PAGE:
The Baton 4 will really excite people who are into everyday carry culture, which I’m not personally, but this is definitely a flashlight I have on numerous occasions stashed in the pocket of a fleece jacket, hiking trousers, waterproof jacket or hiking backpack just in case the walk or whatever activity I’m doing takes longer than expected and I get caught out by nightfall (or I come across a feature like a cave or tunnel that needs exploring somewhere along the trail).

While I would like to see a red (or green) light option – to use when you want to do something such as check a map without shattering your night vision – the light settings available on the Baton 4 are otherwise pretty much perfect. The ‘moonlight’ mode lasts (appropriately) for an entire month of constant use and supplies enough glow to reassure a nervous child or navigate your way out of a shared tent without waking everyone up.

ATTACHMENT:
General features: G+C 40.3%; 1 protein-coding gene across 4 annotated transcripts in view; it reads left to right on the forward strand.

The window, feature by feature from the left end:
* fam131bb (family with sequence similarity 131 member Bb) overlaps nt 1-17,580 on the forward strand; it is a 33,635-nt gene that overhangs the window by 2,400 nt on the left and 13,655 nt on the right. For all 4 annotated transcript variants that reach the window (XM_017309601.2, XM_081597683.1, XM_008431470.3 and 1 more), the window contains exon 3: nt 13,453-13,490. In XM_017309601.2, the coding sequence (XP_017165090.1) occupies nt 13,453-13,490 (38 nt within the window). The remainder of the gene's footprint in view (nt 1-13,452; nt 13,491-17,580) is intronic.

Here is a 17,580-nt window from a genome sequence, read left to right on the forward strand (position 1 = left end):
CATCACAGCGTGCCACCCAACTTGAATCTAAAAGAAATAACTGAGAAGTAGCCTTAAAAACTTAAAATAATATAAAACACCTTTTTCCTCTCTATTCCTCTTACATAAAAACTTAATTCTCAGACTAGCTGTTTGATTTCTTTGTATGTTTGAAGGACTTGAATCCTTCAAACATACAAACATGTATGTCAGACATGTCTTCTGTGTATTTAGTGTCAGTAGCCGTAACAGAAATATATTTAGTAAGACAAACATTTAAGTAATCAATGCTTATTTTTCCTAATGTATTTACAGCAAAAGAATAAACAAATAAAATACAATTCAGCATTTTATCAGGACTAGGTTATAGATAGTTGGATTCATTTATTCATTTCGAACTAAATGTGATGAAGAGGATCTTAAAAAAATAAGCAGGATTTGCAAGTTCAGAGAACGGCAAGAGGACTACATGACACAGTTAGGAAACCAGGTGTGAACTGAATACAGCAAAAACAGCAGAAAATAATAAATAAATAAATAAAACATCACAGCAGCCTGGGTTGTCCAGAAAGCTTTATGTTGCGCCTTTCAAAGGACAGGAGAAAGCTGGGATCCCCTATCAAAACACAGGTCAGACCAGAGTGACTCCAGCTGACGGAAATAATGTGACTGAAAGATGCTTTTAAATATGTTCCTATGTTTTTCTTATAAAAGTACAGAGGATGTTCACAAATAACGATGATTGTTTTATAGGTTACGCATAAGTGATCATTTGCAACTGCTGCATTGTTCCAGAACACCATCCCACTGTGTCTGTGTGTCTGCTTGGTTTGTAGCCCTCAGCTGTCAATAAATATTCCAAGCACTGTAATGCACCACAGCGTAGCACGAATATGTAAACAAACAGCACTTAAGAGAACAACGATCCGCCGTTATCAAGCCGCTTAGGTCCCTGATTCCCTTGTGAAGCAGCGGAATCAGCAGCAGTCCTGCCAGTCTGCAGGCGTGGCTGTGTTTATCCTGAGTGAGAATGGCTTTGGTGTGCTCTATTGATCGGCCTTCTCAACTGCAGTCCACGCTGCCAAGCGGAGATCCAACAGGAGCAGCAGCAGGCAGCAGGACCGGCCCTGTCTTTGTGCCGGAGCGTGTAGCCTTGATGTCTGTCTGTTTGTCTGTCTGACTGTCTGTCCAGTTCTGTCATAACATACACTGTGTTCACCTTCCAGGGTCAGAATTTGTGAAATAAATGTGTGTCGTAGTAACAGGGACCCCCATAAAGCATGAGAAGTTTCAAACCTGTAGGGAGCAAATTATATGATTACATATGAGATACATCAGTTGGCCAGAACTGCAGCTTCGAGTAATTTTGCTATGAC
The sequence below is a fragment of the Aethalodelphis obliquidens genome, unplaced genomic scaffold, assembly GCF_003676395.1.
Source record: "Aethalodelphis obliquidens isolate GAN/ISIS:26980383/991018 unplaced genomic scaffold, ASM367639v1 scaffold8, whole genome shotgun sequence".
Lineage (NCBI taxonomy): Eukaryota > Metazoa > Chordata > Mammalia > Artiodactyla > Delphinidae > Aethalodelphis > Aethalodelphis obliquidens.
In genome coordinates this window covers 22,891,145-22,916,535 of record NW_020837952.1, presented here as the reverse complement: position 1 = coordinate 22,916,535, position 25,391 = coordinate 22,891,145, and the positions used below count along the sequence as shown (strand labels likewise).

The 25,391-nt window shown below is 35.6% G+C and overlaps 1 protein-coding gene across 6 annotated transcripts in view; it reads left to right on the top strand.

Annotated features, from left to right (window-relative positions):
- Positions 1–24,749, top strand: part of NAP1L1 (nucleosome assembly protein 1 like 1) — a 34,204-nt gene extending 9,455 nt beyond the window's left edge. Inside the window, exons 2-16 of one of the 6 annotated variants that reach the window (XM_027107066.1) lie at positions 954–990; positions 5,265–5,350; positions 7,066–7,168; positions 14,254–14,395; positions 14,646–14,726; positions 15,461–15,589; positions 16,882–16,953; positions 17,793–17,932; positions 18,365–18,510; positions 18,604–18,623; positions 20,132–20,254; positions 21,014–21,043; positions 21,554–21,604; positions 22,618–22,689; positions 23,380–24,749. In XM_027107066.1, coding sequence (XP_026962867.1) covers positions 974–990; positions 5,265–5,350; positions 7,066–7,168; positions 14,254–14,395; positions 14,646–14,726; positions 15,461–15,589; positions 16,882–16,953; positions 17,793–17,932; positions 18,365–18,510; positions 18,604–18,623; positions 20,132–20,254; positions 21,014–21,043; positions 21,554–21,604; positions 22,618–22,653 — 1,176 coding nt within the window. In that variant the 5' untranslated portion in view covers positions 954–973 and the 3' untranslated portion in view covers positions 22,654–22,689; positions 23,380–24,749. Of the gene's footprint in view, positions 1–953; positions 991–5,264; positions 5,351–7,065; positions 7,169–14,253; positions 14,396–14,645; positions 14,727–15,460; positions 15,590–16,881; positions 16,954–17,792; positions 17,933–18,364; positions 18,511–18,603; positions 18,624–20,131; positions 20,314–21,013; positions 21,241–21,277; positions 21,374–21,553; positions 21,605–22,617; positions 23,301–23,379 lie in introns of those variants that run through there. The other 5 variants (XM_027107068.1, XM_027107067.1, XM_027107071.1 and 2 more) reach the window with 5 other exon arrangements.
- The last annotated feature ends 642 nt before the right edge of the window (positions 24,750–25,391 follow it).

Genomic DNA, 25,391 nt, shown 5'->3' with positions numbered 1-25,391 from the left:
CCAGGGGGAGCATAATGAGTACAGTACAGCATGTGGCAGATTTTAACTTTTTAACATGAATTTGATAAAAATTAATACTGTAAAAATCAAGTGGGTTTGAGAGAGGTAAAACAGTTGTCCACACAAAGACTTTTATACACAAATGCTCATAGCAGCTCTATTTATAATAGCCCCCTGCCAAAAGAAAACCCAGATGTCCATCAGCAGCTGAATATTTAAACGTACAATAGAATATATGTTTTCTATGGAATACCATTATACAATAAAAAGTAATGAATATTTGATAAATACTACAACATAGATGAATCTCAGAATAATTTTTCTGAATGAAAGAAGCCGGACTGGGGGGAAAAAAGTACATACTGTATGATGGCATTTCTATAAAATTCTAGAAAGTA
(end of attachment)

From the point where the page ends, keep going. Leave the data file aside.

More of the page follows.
The turbo setting offers a blinding blast of light should you need to communicate across large distances or throw a beam a long way for some other reason (including in emergency situations – when the strobe mode could also be a lifesaver). The low, medium and high modes are there for everything and anything in between, from shining the way along a trail to wildlife spotting and reading.

Olight Baton 4

(Image credit: Pat Kinsella)

One addition that would improve the Baton 4 slightly is a magnetic base, seen on some competitor products, which enables you to attach a torch to anything metal (like a vehicle), and can be super useful. However, I love the clip on the Baton 4, and I have used it in multiple ways, from attaching the torch to the peak of a cap to convert it into a super bright headlamp to hanging it up in my tent so I can read.